At its inception the whole structure was known as the Lewes Federal Building. As such, it was home to offices for the U.S. Coast Guard, U.S. Customs Service, and the Superintendent of the Light House, all of which were important to maritime safety.

In keeping with that era’s philosophy of civic architecture, the upstairs space conveys the same stately atmosphere as the rooms below. The floors are oak, scuffed by 100-plus years of foot traffic yet still conveying a sense of quality workmanship and solidity. Beneath a 10-foot ceiling the rectangular hallway is lined with paneled oak doors with frosted glass designed to bring light into the interior offices. Every one of the offices features the same heavy woodwork surrounding tall windows, which look out upon the Lewes townscape. 

Lewes Locals Have Great Memories

From the hallways to the offices, the entire space has a film noir feel. Anyone familiar with detective movies from the ’40s and ’50s will find it easy to imagine a hard-boiled private eye in the shadowy light of these spaces. And if you know a bit about its history it’s just as easy to imagine U.S. servicemembers hard at work protecting the Delaware coast during WWII. 

Nancy Grasing, who served as the postmaster from 1961 through 1990, often visited her father in those second-floor offices during his time with the Coast Guard. And area historian Hazel Brittingham has one particularly fond memory of the place during World War II.

“There were 18 girls and six boys in my class at Lewes High School,” she recalls. “Those weren’t good odds if you wanted a date for the junior dance, which is why a lot of us went out with Coast Guard guys. The boy I went with had just learned how to type. That got him a nice indoor job in one of those offices on the second floor.”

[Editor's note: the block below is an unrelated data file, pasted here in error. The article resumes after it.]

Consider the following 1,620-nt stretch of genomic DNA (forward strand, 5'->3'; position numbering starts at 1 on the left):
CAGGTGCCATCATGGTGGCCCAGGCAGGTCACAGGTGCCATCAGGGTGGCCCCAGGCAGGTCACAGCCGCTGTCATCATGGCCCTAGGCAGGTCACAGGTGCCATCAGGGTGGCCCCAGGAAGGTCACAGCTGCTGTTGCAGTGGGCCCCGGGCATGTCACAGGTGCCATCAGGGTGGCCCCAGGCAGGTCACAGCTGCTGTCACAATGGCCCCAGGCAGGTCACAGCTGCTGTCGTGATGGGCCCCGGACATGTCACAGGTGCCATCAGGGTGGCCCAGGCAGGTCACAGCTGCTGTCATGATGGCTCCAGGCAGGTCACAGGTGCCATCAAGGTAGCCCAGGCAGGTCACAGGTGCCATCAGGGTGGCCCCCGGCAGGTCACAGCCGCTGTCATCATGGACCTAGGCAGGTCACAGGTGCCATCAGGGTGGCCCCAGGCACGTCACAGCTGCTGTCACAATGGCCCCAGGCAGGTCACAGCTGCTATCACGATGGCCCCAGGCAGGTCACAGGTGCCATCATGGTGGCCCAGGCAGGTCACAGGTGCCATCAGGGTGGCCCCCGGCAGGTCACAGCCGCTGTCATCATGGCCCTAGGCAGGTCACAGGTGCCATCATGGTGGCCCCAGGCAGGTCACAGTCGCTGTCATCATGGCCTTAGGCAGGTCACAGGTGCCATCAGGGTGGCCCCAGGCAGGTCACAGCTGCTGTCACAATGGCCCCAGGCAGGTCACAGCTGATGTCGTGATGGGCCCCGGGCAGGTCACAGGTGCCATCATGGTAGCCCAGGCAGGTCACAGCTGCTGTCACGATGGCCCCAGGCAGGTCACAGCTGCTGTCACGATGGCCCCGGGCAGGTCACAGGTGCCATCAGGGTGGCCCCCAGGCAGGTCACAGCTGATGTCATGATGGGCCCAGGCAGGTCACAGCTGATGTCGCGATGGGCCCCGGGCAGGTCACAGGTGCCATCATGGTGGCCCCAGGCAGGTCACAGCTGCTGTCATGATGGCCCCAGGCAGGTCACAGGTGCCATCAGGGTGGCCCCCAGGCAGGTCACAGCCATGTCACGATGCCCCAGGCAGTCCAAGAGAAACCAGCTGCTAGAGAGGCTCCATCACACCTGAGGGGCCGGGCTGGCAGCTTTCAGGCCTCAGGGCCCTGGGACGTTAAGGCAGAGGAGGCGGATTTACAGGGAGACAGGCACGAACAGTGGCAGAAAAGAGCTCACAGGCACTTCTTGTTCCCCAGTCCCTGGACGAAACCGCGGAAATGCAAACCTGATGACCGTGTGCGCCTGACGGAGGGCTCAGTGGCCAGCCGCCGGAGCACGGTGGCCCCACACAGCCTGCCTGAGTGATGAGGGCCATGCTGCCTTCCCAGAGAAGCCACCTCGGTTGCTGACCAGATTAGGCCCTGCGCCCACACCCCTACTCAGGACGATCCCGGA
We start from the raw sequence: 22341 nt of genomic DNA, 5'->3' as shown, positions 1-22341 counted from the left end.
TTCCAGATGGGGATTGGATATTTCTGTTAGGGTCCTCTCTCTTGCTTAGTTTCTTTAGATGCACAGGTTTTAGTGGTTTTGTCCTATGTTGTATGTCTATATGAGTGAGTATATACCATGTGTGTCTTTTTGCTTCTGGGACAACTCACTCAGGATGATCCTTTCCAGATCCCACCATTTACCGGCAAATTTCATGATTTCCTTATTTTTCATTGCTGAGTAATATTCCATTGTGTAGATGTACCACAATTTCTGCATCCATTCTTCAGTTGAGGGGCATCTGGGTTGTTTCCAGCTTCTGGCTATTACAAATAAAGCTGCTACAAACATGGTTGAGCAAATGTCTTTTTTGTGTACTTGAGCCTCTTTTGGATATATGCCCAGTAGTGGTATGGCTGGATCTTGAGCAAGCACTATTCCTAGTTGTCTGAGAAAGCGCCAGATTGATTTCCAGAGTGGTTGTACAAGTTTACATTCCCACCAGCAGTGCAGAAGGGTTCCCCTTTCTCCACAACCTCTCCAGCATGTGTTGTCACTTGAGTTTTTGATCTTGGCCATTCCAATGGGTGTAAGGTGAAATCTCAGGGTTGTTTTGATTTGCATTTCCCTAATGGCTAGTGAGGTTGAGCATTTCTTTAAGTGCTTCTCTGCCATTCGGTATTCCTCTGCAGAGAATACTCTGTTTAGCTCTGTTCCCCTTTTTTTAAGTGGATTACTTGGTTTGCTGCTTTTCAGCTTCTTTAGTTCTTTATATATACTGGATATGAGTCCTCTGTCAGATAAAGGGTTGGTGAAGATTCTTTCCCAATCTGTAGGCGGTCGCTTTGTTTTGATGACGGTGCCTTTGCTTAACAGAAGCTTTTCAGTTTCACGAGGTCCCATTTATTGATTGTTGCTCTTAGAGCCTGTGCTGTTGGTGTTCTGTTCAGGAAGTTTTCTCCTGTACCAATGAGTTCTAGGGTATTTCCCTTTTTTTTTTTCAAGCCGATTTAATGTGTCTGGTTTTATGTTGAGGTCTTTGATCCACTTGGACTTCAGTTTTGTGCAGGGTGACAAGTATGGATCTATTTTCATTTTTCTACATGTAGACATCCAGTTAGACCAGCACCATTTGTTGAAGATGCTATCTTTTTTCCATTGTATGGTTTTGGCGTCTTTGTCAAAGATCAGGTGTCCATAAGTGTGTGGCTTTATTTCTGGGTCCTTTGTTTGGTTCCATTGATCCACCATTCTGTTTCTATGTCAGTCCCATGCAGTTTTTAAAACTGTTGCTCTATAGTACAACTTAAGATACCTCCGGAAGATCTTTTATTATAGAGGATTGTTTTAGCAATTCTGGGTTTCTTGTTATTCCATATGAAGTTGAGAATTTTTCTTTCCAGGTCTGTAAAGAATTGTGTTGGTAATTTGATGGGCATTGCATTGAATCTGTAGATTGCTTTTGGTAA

Back downstairs, you’re apt to have a very pleasant experience at the mail counter. The postal employees are always friendly and helpful, which also reflects their pride in this beautiful historical building. As noted by Laura Hatfield, who’s been behind that counter since 2016:

“The best thing about working here – it’s got to be that view,” she said on a Saturday morning as she gazed out from the postal counter toward the 1812 Park and the Lewes-Rehoboth Canal. “I also love all the questions I get about this old building and all the creaky sounds it makes. It’s nice to know it’s all original after all these years.”

About Christine Davis

Christine grew up in northeastern Pennsylvania in a small town called Pittston, which is located between Wilkes-Barre and Scranton. Upon graduation, she enlisted in the United States Air Force, where she proudly served for eight + years at a variety of bases throughout the world, including Holland, Korea, and New Mexico. While in the Air Force, Christine spent most of her time working in the civil engineering career field where she thoroughly enjoyed meeting and working with such a diverse group of people with varying backgrounds and experiences, and learned so much from each of them. Christine’s last assignment in the Air Force was at Andrews Air Force Base in Maryland, and that’s when she discovered the Delaware beaches. Growing up in PA, her family spent time at the Jersey shore. But once she moved to MD, she became one of those many drivers making the trek across the Chesapeake Bay Friday afternoon to visit the Delaware beaches for the weekend. Upon Christine’s separation from the Air Force, she spent a small amount of time working in Washington, D.C., but it didn’t take long before she was drawn to the quiet, slow pace of Lewes and Rehoboth Beach, “the nation’s summer capital”. Christine moved to Rehoboth Beach in 1999 and finished her degree in Business at Delaware Tech. At the time she was working for a large physician organization when a friend recommended that she become a REALTOR because she loved helping people and loved looking at homes. She was reluctant for quite a while because Christine didn’t think of herself as a salesperson. But after much urging by her friend, Christine decided to get her real estate license in 2003 and has not looked back since. Christine still doesn’t think of herself as a salesperson, but rather a facilitator between buyer and seller, working toward a common goal. Christine aims to make the process as smooth and fun as possible but also educates the buyer and seller along the way so they can make the best decision possible. Christine now lives in Lewes and although she misses the mountains of PA, she thoroughly enjoys spending as much time as possible at the beach, especially Cape Henlopen State Park. Christine’s philosophy in life is that it’s too short. Never spend so much time making a living that you forget how to live.